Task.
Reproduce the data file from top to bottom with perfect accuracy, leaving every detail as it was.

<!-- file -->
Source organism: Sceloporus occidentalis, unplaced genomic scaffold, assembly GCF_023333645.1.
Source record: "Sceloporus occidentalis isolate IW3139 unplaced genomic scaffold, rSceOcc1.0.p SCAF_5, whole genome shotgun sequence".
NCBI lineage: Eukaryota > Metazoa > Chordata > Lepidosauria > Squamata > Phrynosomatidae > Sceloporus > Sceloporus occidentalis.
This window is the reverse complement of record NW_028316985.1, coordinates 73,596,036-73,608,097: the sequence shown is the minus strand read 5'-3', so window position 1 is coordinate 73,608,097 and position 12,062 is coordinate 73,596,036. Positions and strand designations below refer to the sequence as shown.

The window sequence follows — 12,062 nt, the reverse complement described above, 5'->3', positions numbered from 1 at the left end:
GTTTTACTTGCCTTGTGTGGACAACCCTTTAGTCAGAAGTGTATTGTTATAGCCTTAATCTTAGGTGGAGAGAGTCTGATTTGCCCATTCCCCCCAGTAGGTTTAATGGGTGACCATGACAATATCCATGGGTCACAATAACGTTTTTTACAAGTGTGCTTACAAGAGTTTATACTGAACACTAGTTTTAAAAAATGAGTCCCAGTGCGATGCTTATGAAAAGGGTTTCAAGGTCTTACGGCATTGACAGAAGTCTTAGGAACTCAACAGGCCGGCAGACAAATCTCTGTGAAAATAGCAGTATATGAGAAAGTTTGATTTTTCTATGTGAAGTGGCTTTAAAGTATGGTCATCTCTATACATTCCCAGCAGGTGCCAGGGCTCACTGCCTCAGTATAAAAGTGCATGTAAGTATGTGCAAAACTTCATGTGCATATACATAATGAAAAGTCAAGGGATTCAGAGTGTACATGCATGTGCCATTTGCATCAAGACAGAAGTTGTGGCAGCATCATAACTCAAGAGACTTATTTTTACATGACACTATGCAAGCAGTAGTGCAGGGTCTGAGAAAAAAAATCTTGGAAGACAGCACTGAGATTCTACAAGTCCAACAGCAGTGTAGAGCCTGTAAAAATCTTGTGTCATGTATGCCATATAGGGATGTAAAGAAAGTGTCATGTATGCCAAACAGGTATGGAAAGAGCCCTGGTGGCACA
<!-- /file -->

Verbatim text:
Source organism: Sceloporus occidentalis, unplaced genomic scaffold, assembly GCF_023333645.1.
Source record: "Sceloporus occidentalis isolate IW3139 unplaced genomic scaffold, rSceOcc1.0.p SCAF_5, whole genome shotgun sequence".
NCBI lineage: Eukaryota > Metazoa > Chordata > Lepidosauria > Squamata > Phrynosomatidae > Sceloporus > Sceloporus occidentalis.
This window is the reverse complement of record NW_028316985.1, coordinates 73,596,036-73,608,097: the sequence shown is the minus strand read 5'-3', so window position 1 is coordinate 73,608,097 and position 12,062 is coordinate 73,596,036. Positions and strand designations below refer to the sequence as shown.

The window sequence follows — 12,062 nt, the reverse complement described above, 5'->3', positions numbered from 1 at the left end:
GTTTTACTTGCCTTGTGTGGACAACCCTTTAGTCAGAAGTGTATTGTTATAGCCTTAATCTTAGGTGGAGAGAGTCTGATTTGCCCATTCCCCCCAGTAGGTTTAATGGGTGACCATGACAATATCCATGGGTCACAATAACGTTTTTTACAAGTGTGCTTACAAGAGTTTATACTGAACACTAGTTTTAAAAAATGAGTCCCAGTGCGATGCTTATGAAAAGGGTTTCAAGGTCTTACGGCATTGACAGAAGTCTTAGGAACTCAACAGGCCGGCAGACAAATCTCTGTGAAAATAGCAGTATATGAGAAAGTTTGATTTTTCTATGTGAAGTGGCTTTAAAGTATGGTCATCTCTATACATTCCCAGCAGGTGCCAGGGCTCACTGCCTCAGTATAAAAGTGCATGTAAGTATGTGCAAAACTTCATGTGCATATACATAATGAAAAGTCAAGGGATTCAGAGTGTACATGCATGTGCCATTTGCATCAAGACAGAAGTTGTGGCAGCATCATAACTCAAGAGACTTATTTTTACATGACACTATGCAAGCAGTAGTGCAGGGTCTGAGAAAAAAAATCTTGGAAGACAGCACTGAGATTCTACAAGTCCAACAGCAGTGTAGAGCCTGTAAAAATCTTGTGTCATGTATGCCATATAGGGATGTAAAGAAAGTGTCATGTATGCCAAACAGGTATGGAAAGAGCCCTGGTGGCACA